The owner of hydroelectric dams in Maine said Monday it’s going to make changes to some of its operations to try to help save the final remaining wild Atlantic salmon in the United States.
The country’s last wild populations of the fish are found in a few Maine rivers. Salmon counters found fewer of the fish on one of those rivers, the Penobscot, last year than in any year since 2016.
Brookfield Renewable U.S. said Monday that it has begun shutdown procedures for dams on the lower Kennebec River to help the salmon migrate. The company is a subsidiary of a larger Canadian company that owns many dams in Maine.
A spokesperson for the company, David Heidrich, said the shutdowns will continue until the end of the salmon migrating season. The company said it made the voluntary move to shut down some operations after the detection of young salmon in the Sandy River, a tributary of the Kennebec.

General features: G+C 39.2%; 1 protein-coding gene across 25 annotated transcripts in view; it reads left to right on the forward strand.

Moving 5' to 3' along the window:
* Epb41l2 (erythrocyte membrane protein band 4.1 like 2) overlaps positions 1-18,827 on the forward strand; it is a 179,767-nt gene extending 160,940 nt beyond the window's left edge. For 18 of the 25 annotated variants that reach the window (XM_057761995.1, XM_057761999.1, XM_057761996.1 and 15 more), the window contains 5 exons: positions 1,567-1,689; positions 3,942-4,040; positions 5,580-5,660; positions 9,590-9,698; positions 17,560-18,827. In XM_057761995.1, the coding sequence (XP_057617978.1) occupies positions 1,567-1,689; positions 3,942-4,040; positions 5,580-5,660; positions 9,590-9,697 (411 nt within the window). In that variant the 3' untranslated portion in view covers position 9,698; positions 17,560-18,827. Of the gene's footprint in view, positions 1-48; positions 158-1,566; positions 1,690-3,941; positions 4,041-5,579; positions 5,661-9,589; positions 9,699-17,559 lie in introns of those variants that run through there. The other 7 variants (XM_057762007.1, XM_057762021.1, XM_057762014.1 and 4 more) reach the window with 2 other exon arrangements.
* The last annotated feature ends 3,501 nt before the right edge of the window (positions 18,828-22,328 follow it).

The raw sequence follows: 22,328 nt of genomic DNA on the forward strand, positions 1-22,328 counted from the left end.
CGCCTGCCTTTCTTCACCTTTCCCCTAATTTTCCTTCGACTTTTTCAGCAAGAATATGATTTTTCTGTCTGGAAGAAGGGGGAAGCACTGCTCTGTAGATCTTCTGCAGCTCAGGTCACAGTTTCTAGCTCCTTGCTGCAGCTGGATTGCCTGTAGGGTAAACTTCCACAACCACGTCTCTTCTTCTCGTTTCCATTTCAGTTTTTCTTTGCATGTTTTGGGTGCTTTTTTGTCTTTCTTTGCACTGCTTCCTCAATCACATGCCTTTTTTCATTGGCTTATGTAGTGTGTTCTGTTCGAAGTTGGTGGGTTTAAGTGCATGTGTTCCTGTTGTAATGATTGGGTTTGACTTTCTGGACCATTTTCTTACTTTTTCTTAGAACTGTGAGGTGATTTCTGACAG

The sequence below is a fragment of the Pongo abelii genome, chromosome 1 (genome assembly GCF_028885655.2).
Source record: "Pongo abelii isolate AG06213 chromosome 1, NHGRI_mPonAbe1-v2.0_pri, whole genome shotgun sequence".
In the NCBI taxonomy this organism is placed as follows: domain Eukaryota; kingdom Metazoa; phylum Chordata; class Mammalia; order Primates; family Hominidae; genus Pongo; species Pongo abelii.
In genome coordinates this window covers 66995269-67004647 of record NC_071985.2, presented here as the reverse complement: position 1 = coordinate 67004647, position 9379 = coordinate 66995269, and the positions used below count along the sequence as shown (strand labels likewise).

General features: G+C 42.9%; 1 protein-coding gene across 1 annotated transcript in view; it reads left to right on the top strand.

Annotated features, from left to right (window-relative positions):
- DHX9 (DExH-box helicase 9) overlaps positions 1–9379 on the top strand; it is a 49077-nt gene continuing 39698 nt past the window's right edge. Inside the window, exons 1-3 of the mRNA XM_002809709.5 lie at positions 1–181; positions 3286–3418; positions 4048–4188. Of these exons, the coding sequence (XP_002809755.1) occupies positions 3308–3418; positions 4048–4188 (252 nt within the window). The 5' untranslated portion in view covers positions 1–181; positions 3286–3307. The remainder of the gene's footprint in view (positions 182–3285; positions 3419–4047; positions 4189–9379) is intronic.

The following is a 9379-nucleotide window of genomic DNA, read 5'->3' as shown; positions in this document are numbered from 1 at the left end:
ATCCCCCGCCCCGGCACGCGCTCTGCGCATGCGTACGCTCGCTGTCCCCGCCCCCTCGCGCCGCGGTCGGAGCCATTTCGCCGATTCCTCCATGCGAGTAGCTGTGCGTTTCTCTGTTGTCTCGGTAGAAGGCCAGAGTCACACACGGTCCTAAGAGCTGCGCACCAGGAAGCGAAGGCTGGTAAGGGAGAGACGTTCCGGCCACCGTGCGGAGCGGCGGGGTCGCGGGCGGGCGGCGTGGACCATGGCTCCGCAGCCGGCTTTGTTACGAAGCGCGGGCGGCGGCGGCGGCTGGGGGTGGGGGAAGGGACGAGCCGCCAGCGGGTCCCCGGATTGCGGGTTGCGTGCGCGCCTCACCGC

The company is also working with regulators, including the Maine Department of Maine Resources, to help ensure safe passage of the salmon, Heidrich said.
“We are working closely with the DMR and the National Marine Fisheries Service to limit any potential impact to smolt during their downriver migration,” Heidrich said.
Atlantic salmon were once plentiful in American rivers, but factors such as dams, overfishing and pollution hurt populations, and they are now listed under the Endangered Species Act in the U.S. The fish is familiar to seafood consumers because it’s heavily fish farmed.
Environmental groups have long pressured Brookfield Renewable to take steps to help protect the few salmon that still return to Maine. Nick Bennett, staff scientist with the Natural Resources Council of Maine, wrote to the Federal Energy Regulatory Commission in April to say Brookfield should begin its protections at the beginning of the month, when young salmon start migrating.
“It’s too little, too late,” Bennett said Monday in an interview with The Associated Press.
Story by Patrick Whittle.